Faculty Development Philosophy
Calls for accountability in higher education require us to meet the needs of 21st-century students whose expectations are measured against real-world, job-related goals. Students must master not only the theories and practices of their chosen fields, but also the technologies of their careers. Throughout their lives, they must rapidly and continually adapt and adopt innovative tools and meet challenges to the status quo.
In order to prepare students to thrive in an environment of constant change, educators also must keep up with technological innovations, create relevant course content that is applicable across the disciplines, and maintain rigorous academic standards in multiple delivery formats. To that end, faculty development centers and the instructional support staff in them must provide a welcoming, inclusive, collaborative and engaging safe space wherein subject matter experts become students of educational theory, practice and technologies. More importantly, that staff must model its expectations of best pedagogical practice in their own offerings, setting a standard of teaching excellence that faculty members want to emulate.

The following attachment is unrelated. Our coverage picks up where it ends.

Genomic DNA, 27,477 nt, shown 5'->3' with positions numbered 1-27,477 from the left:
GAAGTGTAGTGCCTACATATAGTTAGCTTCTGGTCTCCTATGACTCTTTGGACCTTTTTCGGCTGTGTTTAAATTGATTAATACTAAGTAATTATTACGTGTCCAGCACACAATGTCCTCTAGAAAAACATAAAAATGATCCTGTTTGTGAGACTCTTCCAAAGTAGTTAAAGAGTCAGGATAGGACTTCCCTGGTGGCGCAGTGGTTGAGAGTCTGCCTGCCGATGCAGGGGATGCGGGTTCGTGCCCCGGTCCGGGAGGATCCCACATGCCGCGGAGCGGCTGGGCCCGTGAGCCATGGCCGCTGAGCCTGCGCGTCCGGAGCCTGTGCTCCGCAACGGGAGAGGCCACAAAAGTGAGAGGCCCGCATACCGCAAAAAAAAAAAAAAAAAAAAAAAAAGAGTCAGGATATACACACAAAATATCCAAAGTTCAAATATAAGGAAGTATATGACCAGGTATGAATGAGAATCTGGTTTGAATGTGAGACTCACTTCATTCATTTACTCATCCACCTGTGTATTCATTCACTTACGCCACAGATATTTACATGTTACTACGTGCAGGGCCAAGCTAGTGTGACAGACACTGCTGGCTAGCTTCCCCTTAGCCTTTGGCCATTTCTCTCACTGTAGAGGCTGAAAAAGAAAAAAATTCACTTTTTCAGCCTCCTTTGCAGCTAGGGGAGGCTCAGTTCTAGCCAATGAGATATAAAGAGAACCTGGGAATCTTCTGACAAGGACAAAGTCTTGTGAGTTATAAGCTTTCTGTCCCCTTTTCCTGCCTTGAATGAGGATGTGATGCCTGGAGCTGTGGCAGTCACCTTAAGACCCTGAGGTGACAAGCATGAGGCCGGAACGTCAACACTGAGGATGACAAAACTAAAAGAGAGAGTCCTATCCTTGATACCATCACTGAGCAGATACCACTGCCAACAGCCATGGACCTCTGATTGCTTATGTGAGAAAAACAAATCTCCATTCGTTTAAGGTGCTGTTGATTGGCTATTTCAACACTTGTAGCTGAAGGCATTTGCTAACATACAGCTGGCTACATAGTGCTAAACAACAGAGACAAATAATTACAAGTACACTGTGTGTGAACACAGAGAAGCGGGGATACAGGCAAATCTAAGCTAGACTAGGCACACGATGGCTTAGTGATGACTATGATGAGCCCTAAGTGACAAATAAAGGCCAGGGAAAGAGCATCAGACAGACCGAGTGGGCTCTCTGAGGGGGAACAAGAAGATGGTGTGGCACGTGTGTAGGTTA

Therefore, in my everyday interactions with faculty members, as well as in my presentations, workshops and seminars, I employ the same practices and methodologies that I teach to teachers. For example, I focus on the individual's concerns during private consultations, prepare differentiated modules for use ad hoc, and embed several Student Engagement Techniques into my workshops and seminars, so the participants can experience those techniques themselves. I create multimedia presentations for use in online seminars and elsewhere. I incorporate cross-disciplinary, authentic teaching materials into my events, often providing real-classroom examples submitted by faculty members. I collaborate with faculty members, instructional designers, and student and academic affairs staff to create holistic, student-centered programs. My workshop and seminar descriptions contain demonstrable, observable and measurable learning objectives, and learning is measured through performance-based assessment tools aligned with those objectives. Using the motto "Model Your Expectations," I encourage faculty members to become life-long learners, so they can inspire their students to do the same.